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Variation of wine preference amongst consumers is influenced by the composition of salivary proteins

NPJ Sci Food. 2023 Sep 16;7(1):51. doi: 10.1038/s41538-023-00222-1.


The preferences of consumers for different flavours and aromas in wine are varied and may be explained by inherent factors such as cultural background, wine education and personal taste of the wine consumer. Wine flavour, as perceived in the mouth, includes aroma compounds released through the retronasal pathway, which are shaped by interactions with saliva. Saliva and wine interactions could provide an explanation as to why wine tasters express different preferences for wine. To test this hypothesis, 13 Western and 13 Chinese experienced wine tasters were recruited. Sensory evaluation was performed in formal surroundings to acquire free description-based and perceived sensory intensity data using the Pivot® Profile and continuous scale assessment, respectively. Participants’ saliva samples were collected before the sensory evaluation and spiked into a wine sample to investigate the impact on the wine’s volatile release using comprehensive two-dimensional gas chromatography-mass spectrometry (GC × GC-MS). Saliva samples were subjected to enzyme activity assays and protein composition profiling by Tandem Mass Tag (TMT) quantitative proteomics. The wine tasters showed differences in wine flavour perception, which was supported by the difference in wine volatile release resulting from the addition of saliva. The two groups of participants did not have significant differences in total salivary protein concentrations or the amounts of esterase and α-amylase. However, statistically significant variations in the concentrations of specific proteins (proline-rich proteins (PRPs) and lipocalin-1 (LCN-1); p < 0.01) were found between the two groups. Significant correlations between perceived intensities of wine attributes and concentrations of PRPs and LCN-1 were observed. These results indicate that the composition of proteins in saliva is a factor that influences wine perception and preference. Our results provide a biochemical basis for understanding preference for food based on interactions between aroma compounds and salivary proteins and could be used to suggest foods or beverages to particular cultural groups.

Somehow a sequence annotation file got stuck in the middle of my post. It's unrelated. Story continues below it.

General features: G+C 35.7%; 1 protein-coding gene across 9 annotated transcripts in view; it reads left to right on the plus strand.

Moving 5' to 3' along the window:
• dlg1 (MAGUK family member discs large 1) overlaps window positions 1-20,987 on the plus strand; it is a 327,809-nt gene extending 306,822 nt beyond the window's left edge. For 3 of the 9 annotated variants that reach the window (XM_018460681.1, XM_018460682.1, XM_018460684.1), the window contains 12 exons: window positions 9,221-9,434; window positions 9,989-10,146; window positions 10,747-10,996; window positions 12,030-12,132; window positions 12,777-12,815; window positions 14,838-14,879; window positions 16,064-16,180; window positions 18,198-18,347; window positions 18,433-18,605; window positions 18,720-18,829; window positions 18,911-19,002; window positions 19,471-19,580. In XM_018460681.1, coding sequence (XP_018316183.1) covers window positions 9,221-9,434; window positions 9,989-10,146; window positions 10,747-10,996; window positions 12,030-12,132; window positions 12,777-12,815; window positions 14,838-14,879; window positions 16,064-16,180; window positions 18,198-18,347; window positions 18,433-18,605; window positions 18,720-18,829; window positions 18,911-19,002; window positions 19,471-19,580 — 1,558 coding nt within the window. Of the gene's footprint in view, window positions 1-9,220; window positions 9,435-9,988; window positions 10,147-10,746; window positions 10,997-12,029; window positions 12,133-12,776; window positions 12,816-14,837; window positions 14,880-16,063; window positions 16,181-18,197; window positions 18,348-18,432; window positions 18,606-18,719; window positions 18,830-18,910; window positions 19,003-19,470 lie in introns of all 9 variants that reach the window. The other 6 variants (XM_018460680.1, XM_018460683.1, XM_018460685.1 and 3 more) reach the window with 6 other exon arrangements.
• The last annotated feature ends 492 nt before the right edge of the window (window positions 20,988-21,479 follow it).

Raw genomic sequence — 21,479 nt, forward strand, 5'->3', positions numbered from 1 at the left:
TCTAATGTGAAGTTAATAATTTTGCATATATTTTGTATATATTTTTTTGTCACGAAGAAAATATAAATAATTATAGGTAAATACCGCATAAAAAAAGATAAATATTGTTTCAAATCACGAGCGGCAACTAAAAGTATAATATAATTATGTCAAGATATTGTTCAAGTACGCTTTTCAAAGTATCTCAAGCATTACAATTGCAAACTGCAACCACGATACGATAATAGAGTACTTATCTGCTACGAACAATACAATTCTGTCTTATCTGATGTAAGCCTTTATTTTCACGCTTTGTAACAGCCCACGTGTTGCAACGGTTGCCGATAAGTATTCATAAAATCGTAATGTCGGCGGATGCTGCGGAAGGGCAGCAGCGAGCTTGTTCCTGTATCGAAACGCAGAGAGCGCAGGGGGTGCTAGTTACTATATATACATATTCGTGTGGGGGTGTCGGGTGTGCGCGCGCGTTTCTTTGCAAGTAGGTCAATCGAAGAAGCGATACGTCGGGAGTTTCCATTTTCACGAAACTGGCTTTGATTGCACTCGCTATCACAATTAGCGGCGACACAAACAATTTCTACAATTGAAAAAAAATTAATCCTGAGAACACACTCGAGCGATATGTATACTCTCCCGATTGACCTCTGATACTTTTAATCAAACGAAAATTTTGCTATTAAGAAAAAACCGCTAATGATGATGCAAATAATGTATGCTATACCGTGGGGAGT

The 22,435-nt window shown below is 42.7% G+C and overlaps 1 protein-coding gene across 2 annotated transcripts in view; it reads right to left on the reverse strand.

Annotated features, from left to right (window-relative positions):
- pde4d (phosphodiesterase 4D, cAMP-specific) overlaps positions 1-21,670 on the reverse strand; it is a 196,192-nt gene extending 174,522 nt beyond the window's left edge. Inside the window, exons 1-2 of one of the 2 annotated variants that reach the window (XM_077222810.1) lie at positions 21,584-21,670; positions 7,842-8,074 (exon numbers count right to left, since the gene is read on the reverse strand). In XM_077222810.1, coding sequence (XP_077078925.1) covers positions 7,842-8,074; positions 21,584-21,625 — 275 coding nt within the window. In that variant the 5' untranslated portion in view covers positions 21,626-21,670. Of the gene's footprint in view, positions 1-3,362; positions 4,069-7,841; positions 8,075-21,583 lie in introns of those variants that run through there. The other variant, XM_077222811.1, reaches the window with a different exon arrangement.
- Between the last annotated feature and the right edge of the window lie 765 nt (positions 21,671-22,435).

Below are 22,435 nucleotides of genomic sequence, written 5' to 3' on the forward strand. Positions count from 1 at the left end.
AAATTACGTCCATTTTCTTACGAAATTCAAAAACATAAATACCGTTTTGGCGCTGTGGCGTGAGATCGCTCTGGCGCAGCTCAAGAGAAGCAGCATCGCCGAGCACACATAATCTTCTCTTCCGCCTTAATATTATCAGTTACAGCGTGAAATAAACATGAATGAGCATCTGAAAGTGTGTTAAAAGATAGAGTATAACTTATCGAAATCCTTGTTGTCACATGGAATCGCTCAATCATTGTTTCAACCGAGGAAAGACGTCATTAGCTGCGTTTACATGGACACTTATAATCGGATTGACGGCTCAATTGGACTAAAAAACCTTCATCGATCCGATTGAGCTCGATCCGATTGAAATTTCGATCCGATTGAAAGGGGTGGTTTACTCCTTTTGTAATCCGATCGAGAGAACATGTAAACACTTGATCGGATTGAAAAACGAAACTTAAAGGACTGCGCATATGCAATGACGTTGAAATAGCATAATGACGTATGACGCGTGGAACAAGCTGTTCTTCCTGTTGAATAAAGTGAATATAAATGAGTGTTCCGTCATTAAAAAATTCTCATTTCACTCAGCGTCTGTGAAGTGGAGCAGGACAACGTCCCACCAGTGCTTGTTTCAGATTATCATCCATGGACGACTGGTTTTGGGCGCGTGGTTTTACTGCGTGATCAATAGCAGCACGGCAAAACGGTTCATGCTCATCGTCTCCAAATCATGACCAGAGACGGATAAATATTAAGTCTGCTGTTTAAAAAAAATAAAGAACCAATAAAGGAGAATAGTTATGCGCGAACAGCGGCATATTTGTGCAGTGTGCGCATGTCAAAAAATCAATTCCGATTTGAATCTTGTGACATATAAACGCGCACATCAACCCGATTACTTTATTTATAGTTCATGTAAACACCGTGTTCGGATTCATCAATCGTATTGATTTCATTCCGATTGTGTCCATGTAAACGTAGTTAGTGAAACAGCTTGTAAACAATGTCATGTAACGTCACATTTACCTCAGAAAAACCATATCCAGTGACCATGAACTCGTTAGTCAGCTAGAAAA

PMID:37717071 | DOI:10.1038/s41538-023-00222-1

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